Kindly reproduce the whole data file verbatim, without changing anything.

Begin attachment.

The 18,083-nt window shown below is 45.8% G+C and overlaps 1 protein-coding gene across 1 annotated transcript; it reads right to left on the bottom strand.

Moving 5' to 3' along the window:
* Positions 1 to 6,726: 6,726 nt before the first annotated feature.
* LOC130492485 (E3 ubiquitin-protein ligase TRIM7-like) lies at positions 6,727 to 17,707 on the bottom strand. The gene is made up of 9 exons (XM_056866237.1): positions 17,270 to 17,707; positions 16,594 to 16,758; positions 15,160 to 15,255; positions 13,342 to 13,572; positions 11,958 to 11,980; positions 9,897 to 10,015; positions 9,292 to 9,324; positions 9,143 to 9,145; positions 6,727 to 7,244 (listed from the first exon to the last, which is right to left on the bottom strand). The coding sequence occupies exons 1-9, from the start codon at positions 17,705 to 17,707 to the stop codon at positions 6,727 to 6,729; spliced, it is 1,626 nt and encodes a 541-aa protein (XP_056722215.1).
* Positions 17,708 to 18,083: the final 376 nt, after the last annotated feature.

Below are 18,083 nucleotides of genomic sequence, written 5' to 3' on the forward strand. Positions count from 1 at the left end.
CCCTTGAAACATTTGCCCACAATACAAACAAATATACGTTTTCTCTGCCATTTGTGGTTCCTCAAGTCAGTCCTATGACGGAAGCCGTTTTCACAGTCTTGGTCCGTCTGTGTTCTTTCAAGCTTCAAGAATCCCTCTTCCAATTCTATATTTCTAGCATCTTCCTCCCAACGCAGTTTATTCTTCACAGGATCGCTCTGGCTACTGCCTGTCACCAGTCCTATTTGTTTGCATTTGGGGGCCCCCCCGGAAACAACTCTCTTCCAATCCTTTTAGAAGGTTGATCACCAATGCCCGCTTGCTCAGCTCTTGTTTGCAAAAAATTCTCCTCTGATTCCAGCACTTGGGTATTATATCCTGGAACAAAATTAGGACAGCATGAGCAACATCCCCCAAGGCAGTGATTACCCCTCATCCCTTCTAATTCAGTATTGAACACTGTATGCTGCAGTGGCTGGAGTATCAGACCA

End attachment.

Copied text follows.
The 18,083-nt window shown below is 45.8% G+C and overlaps 1 protein-coding gene across 1 annotated transcript; it reads right to left on the bottom strand.

Moving 5' to 3' along the window:
* Positions 1 to 6,726: 6,726 nt before the first annotated feature.
* LOC130492485 (E3 ubiquitin-protein ligase TRIM7-like) lies at positions 6,727 to 17,707 on the bottom strand. The gene is made up of 9 exons (XM_056866237.1): positions 17,270 to 17,707; positions 16,594 to 16,758; positions 15,160 to 15,255; positions 13,342 to 13,572; positions 11,958 to 11,980; positions 9,897 to 10,015; positions 9,292 to 9,324; positions 9,143 to 9,145; positions 6,727 to 7,244 (listed from the first exon to the last, which is right to left on the bottom strand). The coding sequence occupies exons 1-9, from the start codon at positions 17,705 to 17,707 to the stop codon at positions 6,727 to 6,729; spliced, it is 1,626 nt and encodes a 541-aa protein (XP_056722215.1).
* Positions 17,708 to 18,083: the final 376 nt, after the last annotated feature.

Below are 18,083 nucleotides of genomic sequence, written 5' to 3' on the forward strand. Positions count from 1 at the left end.
CCCTTGAAACATTTGCCCACAATACAAACAAATATACGTTTTCTCTGCCATTTGTGGTTCCTCAAGTCAGTCCTATGACGGAAGCCGTTTTCACAGTCTTGGTCCGTCTGTGTTCTTTCAAGCTTCAAGAATCCCTCTTCCAATTCTATATTTCTAGCATCTTCCTCCCAACGCAGTTTATTCTTCACAGGATCGCTCTGGCTACTGCCTGTCACCAGTCCTATTTGTTTGCATTTGGGGGCCCCCCCGGAAACAACTCTCTTCCAATCCTTTTAGAAGGTTGATCACCAATGCCCGCTTGCTCAGCTCTTGTTTGCAAAAAATTCTCCTCTGATTCCAGCACTTGGGTATTATATCCTGGAACAAAATTAGGACAGCATGAGCAACATCCCCCAAGGCAGTGATTACCCCTCATCCCTTCTAATTCAGTATTGAACACTGTATGCTGCAGTGGCTGGAGTATCAGACCA